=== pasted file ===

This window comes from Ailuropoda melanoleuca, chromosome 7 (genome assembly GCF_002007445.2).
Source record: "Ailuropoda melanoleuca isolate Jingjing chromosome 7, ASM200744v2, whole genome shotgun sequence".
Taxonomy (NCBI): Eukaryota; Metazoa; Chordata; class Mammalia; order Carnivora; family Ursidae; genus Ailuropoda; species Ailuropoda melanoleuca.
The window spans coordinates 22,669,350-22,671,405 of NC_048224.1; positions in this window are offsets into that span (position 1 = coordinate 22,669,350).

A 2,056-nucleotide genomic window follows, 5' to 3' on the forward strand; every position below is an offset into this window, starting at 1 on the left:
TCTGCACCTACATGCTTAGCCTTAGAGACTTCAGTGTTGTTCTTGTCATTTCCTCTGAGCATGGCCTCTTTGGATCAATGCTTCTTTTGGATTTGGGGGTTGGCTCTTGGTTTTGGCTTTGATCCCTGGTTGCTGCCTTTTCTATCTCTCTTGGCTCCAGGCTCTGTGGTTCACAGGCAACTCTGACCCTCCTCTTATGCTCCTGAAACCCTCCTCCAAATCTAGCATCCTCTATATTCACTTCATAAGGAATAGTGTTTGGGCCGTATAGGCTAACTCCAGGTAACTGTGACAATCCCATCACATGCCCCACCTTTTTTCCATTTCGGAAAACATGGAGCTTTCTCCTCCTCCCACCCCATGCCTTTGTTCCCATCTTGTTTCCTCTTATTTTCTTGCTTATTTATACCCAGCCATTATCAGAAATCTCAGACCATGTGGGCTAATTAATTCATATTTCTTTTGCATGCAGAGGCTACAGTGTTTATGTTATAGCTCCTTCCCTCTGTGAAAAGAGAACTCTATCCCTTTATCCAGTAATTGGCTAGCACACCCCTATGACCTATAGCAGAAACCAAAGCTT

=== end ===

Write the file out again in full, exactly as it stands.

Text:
This window comes from Ailuropoda melanoleuca, chromosome 7 (genome assembly GCF_002007445.2).
Source record: "Ailuropoda melanoleuca isolate Jingjing chromosome 7, ASM200744v2, whole genome shotgun sequence".
Taxonomy (NCBI): Eukaryota; Metazoa; Chordata; class Mammalia; order Carnivora; family Ursidae; genus Ailuropoda; species Ailuropoda melanoleuca.
The window spans coordinates 22,669,350-22,671,405 of NC_048224.1; positions in this window are offsets into that span (position 1 = coordinate 22,669,350).

A 2,056-nucleotide genomic window follows, 5' to 3' on the forward strand; every position below is an offset into this window, starting at 1 on the left:
TCTGCACCTACATGCTTAGCCTTAGAGACTTCAGTGTTGTTCTTGTCATTTCCTCTGAGCATGGCCTCTTTGGATCAATGCTTCTTTTGGATTTGGGGGTTGGCTCTTGGTTTTGGCTTTGATCCCTGGTTGCTGCCTTTTCTATCTCTCTTGGCTCCAGGCTCTGTGGTTCACAGGCAACTCTGACCCTCCTCTTATGCTCCTGAAACCCTCCTCCAAATCTAGCATCCTCTATATTCACTTCATAAGGAATAGTGTTTGGGCCGTATAGGCTAACTCCAGGTAACTGTGACAATCCCATCACATGCCCCACCTTTTTTCCATTTCGGAAAACATGGAGCTTTCTCCTCCTCCCACCCCATGCCTTTGTTCCCATCTTGTTTCCTCTTATTTTCTTGCTTATTTATACCCAGCCATTATCAGAAATCTCAGACCATGTGGGCTAATTAATTCATATTTCTTTTGCATGCAGAGGCTACAGTGTTTATGTTATAGCTCCTTCCCTCTGTGAAAAGAGAACTCTATCCCTTTATCCAGTAATTGGCTAGCACACCCCTATGACCTATAGCAGAAACCAAAGCTT